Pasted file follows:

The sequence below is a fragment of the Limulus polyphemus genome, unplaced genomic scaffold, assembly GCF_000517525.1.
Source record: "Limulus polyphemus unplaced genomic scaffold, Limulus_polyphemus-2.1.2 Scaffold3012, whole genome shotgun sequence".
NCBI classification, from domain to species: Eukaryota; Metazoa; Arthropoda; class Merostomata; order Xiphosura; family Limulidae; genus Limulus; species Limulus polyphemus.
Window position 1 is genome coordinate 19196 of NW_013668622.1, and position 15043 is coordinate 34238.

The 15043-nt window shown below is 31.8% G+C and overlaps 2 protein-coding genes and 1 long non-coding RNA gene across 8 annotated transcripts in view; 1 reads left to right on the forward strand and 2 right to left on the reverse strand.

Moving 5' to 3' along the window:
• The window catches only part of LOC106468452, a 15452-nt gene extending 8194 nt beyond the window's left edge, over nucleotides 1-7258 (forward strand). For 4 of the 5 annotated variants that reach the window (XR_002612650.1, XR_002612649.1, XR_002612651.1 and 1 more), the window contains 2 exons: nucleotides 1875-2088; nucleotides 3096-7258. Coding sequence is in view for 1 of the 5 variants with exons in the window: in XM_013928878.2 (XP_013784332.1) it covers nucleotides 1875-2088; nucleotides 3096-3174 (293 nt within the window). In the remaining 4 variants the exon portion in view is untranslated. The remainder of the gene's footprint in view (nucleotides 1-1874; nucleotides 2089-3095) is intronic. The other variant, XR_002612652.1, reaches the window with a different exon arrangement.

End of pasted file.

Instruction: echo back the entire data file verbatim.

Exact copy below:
The sequence below is a fragment of the Limulus polyphemus genome, unplaced genomic scaffold, assembly GCF_000517525.1.
Source record: "Limulus polyphemus unplaced genomic scaffold, Limulus_polyphemus-2.1.2 Scaffold3012, whole genome shotgun sequence".
NCBI classification, from domain to species: Eukaryota; Metazoa; Arthropoda; class Merostomata; order Xiphosura; family Limulidae; genus Limulus; species Limulus polyphemus.
Window position 1 is genome coordinate 19196 of NW_013668622.1, and position 15043 is coordinate 34238.

The 15043-nt window shown below is 31.8% G+C and overlaps 2 protein-coding genes and 1 long non-coding RNA gene across 8 annotated transcripts in view; 1 reads left to right on the forward strand and 2 right to left on the reverse strand.

Moving 5' to 3' along the window:
• The window catches only part of LOC106468452, a 15452-nt gene extending 8194 nt beyond the window's left edge, over nucleotides 1-7258 (forward strand). For 4 of the 5 annotated variants that reach the window (XR_002612650.1, XR_002612649.1, XR_002612651.1 and 1 more), the window contains 2 exons: nucleotides 1875-2088; nucleotides 3096-7258. Coding sequence is in view for 1 of the 5 variants with exons in the window: in XM_013928878.2 (XP_013784332.1) it covers nucleotides 1875-2088; nucleotides 3096-3174 (293 nt within the window). In the remaining 4 variants the exon portion in view is untranslated. The remainder of the gene's footprint in view (nucleotides 1-1874; nucleotides 2089-3095) is intronic. The other variant, XR_002612652.1, reaches the window with a different exon arrangement.